Tax Compliance: Qualified Intermediary Program Provides Some Assurance That Taxes on Foreign Investors Are Withheld and Reported, but Can Be Improved.
U.S. source income flows to recipients offshore through foreign financial institutions and U.S. withholding agents. The Internal Revenue Service (IRS) established the Qualified Intermediary (QI) program to improve tax withholding and reporting on such income. QIs are foreign financial institutions that contract with IRS to withhold and report U.S. tax. GAO was asked to (1) describe program features, (2) assess whether weaknesses exist in the U.S. withholding system for U.S. source income, and (3) identify any weaknesses in QI external reviews and IRS's use of program data. GAO interviewed agency officials and private practitioners and reviewed the latest IRS data on U.S. source income flowing offshore.
The QI program provides IRS some assurance that tax on U.S. source income sent offshore is properly withheld and reported. For example, QIs, located overseas, are more likely to have a direct working relationship with customers who claim tax benefits, such as reduced withholding, and agree to have independent parties review a sample of accounts and report to IRS. However, a low percentage of U.S. source income sent offshore flows through QIs. For tax year 2003, about 12.5 percent of the $293 billion in U.S. income flowed through QIs. The rest or about 87.5 percent flowed through U.S. withholding agents. While QIs are required to verify account owners' identities, U.S. withholding agents can accept owners' self-certification of their identity at face value. IRS does not measure the extent to which withholding agents rely on self-certification and use this data in its compliance efforts. In addition, U.S. persons may evade taxes by masquerading as foreign corporations. In 2003, 68.4 percent of U.S. income flowed through foreign corporations whose ownership is not reported to IRS. GAO's analyses showed that U.S. withholding agents and QIs reported billions of dollars in funds flowing to undisclosed jurisdictions and unknown recipients in 2003. Lacking proper identification, U.S. withholding agents and QIs should withhold taxes at the 30 percent rate. GAO found that withholding on these accounts was much lower than 30 percent. The contractually required independent reviews of QIs' accounts help provide assurance that taxes are properly withheld. However, the external auditors are not required to follow up on indications of fraud or illegal acts, as would reviews under U.S. Government Auditing Standards. As a result, IRS has less information on whether QIs are adequately preventing fraud or illegal acts. Further, while IRS obtains considerable data from information returns, it does not effectively use it to ensure proper withholding and reporting. IRS has not consistently entered data from paper information returns into a database and matched the data to tax returns to identify inappropriate disbursal of tax benefits. IRS could require electronic filing by QIs whenever possible.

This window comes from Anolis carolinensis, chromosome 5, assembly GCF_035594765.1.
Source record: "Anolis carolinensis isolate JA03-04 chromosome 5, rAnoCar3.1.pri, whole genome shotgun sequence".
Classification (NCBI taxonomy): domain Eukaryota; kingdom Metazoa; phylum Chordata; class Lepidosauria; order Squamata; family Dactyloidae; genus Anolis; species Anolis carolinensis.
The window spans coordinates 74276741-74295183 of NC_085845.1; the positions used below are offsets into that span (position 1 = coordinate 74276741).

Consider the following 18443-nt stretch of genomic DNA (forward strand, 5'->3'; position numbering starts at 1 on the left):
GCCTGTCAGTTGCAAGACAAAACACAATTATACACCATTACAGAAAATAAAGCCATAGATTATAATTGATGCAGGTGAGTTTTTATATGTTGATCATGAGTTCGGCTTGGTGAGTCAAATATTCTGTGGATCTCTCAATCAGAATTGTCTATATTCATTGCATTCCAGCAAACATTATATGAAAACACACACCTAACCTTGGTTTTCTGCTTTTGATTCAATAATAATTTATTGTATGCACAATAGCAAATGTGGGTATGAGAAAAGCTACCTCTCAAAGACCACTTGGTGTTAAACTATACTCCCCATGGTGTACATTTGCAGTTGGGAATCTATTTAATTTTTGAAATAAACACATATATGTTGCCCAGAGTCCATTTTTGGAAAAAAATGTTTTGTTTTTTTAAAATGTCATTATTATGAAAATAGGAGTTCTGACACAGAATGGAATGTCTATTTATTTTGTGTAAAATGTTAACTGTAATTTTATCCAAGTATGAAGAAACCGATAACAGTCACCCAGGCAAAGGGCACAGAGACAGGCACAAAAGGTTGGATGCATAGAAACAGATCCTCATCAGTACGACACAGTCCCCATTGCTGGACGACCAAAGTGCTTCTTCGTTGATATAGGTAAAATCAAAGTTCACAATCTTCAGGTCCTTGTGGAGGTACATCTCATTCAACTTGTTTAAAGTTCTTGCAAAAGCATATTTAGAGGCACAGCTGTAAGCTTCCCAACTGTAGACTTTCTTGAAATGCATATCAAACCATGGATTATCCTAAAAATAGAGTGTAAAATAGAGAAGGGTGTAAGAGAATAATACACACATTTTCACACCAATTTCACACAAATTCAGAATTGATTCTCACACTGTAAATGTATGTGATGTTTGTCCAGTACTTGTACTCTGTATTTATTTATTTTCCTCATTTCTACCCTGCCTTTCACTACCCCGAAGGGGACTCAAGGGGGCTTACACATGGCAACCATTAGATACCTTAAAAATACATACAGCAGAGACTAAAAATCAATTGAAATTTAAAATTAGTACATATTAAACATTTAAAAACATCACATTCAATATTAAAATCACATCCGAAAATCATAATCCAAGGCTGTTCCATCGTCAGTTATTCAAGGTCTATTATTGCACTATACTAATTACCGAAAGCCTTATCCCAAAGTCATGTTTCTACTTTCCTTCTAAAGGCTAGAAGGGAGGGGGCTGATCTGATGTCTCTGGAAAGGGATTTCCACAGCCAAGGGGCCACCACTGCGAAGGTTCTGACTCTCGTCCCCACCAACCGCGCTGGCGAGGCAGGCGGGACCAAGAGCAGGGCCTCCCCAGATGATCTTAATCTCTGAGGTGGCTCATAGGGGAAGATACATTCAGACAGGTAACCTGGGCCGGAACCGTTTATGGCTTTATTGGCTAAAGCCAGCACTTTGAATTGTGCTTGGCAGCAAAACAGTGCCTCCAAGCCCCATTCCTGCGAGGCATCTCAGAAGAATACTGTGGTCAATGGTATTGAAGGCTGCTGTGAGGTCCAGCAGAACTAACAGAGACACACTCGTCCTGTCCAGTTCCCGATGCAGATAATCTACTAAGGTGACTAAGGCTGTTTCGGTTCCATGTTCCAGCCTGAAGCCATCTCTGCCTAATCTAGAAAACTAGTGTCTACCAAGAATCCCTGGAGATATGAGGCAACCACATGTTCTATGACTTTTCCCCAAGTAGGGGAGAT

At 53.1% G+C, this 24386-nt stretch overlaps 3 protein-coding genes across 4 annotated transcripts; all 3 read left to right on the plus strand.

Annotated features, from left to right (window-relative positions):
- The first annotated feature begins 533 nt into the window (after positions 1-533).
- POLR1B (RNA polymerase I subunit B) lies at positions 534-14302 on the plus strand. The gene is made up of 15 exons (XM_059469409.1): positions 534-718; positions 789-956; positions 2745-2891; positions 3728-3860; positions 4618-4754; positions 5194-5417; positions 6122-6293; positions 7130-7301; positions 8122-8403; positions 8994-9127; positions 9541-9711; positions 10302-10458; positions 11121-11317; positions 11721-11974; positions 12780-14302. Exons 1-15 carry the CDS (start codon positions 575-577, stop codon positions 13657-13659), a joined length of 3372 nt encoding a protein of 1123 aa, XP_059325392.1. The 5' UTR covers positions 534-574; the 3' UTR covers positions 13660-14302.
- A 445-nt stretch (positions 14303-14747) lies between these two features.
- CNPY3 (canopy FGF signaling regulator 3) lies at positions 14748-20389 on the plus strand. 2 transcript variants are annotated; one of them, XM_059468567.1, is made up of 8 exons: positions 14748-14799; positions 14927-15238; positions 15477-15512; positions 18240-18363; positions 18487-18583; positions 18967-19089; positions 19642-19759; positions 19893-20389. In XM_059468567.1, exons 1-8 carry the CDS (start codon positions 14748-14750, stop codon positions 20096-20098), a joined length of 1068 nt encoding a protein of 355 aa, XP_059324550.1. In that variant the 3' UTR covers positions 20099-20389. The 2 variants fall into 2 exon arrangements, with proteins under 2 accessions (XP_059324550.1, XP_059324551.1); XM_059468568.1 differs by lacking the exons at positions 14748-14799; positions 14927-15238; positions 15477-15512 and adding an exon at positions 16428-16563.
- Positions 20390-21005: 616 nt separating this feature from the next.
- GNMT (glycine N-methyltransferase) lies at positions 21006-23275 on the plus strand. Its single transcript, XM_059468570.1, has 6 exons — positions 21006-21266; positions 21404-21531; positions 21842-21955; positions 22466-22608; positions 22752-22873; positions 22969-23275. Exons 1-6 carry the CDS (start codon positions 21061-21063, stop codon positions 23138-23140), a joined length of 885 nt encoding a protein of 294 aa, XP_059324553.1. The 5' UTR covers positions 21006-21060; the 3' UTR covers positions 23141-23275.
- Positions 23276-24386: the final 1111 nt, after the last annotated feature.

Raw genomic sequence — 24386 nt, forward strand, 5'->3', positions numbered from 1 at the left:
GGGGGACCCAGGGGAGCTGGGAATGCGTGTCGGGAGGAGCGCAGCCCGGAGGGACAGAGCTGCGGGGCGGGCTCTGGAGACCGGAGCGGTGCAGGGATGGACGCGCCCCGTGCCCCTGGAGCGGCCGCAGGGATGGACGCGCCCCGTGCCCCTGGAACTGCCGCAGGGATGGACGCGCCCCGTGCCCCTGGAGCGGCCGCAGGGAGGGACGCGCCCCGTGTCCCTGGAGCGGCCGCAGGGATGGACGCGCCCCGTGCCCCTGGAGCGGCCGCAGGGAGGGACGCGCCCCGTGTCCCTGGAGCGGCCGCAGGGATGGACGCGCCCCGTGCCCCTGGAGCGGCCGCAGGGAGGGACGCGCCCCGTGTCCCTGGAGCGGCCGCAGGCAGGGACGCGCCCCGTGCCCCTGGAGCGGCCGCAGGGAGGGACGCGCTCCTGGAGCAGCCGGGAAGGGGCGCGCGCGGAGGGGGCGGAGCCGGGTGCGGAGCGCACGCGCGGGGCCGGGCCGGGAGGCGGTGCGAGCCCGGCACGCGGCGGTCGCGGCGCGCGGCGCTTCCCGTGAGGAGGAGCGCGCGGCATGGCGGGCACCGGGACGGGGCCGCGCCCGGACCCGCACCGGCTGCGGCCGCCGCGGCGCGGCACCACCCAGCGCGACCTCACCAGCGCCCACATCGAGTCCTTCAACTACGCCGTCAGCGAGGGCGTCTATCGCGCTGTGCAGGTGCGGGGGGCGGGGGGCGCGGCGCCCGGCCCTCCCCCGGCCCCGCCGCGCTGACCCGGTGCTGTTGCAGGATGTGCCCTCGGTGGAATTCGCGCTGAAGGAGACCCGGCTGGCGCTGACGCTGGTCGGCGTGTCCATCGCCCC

Categories: Tax Policy and Administration, Auditing standards, Data collection, Data integrity, Federal taxes, Financial institutions, Noncompliance, Program evaluation, Reporting requirements, Tax administration, Tax evasion, Tax law, Tax return audits, Tax returns, Tax violations, Taxes, Withholding taxes, IRS Qualified Intermediary program
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|Publication:||General Accounting Office Reports & Testimony|
|Date:||Jan 1, 2008|
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